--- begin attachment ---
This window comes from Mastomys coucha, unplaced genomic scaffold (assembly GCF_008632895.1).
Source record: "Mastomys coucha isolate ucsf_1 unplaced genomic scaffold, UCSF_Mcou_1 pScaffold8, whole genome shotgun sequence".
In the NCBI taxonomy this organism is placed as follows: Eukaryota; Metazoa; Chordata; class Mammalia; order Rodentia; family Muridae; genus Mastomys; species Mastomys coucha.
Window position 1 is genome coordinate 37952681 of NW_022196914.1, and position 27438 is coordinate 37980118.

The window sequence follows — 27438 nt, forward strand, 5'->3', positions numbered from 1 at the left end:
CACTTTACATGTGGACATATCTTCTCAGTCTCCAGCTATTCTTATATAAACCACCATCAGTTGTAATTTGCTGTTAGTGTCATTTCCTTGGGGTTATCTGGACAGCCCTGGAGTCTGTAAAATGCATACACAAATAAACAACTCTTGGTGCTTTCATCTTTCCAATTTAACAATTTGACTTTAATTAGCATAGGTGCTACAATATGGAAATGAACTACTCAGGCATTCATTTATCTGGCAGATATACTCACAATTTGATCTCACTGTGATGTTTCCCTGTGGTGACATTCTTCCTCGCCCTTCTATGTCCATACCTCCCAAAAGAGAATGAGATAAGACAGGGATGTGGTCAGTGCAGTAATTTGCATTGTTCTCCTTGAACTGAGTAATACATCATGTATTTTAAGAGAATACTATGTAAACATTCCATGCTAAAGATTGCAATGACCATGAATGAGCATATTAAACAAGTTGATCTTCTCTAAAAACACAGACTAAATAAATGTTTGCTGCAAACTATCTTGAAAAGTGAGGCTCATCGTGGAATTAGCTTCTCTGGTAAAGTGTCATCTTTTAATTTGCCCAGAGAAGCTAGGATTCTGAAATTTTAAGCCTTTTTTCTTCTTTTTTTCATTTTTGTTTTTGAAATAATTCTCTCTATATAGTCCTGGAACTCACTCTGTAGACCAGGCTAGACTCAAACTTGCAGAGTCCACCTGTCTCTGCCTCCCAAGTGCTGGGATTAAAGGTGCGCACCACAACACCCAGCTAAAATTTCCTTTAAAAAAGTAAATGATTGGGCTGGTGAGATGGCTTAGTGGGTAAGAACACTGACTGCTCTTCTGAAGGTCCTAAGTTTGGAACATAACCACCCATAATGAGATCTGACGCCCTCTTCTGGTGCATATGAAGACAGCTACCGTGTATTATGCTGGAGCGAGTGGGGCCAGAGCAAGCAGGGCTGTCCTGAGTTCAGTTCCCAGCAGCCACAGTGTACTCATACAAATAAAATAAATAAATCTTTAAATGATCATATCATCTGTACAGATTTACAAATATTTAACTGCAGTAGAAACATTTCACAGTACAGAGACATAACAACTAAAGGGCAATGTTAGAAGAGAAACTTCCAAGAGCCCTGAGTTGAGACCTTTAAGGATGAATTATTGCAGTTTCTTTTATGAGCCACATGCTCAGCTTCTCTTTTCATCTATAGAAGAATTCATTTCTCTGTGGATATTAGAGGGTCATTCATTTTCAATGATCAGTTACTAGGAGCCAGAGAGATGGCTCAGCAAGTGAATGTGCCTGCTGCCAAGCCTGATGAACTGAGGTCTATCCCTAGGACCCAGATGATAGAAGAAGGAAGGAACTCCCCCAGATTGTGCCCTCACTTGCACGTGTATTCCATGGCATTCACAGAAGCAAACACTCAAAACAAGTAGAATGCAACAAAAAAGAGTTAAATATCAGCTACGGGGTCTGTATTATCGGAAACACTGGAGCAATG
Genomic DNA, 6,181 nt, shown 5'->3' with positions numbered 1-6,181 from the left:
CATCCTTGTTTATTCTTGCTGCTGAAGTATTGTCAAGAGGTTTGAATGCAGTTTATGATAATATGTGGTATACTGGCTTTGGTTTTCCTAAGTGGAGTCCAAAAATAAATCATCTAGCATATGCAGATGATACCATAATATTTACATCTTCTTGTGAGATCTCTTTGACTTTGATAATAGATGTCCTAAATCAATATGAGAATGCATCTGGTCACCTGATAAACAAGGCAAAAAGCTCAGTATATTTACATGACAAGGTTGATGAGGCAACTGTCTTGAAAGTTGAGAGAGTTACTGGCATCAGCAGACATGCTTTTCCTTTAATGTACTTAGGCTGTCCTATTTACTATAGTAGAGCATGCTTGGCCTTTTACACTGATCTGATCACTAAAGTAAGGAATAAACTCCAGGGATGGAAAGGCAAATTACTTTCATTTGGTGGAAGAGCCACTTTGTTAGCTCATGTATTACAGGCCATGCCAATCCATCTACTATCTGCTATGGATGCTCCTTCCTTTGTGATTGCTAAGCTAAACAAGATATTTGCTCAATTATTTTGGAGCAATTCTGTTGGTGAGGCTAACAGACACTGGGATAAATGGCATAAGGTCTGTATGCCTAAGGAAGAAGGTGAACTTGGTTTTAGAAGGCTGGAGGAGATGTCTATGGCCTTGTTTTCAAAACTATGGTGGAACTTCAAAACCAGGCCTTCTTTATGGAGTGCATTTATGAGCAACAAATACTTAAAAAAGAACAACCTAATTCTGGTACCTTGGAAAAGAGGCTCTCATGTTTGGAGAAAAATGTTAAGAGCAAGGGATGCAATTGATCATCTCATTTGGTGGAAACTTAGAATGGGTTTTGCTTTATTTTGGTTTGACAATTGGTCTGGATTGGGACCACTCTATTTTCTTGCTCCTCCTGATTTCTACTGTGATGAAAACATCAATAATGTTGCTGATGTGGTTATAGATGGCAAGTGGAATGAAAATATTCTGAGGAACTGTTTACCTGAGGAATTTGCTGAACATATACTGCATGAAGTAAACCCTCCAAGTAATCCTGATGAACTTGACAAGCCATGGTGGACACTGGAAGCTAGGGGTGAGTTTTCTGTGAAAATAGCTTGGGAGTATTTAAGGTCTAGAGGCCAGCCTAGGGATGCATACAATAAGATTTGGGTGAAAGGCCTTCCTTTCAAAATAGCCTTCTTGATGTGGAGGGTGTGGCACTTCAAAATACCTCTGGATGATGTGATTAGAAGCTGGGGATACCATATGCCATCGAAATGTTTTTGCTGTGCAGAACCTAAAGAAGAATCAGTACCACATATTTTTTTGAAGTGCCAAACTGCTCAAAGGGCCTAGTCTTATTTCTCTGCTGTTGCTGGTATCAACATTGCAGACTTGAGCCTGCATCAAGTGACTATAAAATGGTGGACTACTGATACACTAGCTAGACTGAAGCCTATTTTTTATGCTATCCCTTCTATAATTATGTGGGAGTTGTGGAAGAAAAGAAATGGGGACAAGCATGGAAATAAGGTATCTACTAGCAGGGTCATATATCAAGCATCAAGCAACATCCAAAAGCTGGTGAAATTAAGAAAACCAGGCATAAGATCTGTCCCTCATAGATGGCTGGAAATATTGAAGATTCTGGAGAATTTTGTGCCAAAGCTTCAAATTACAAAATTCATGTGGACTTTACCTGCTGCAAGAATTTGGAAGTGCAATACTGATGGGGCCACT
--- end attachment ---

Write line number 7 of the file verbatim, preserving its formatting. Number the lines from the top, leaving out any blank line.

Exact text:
Genomic DNA, 6,181 nt, shown 5'->3' with positions numbered 1-6,181 from the left: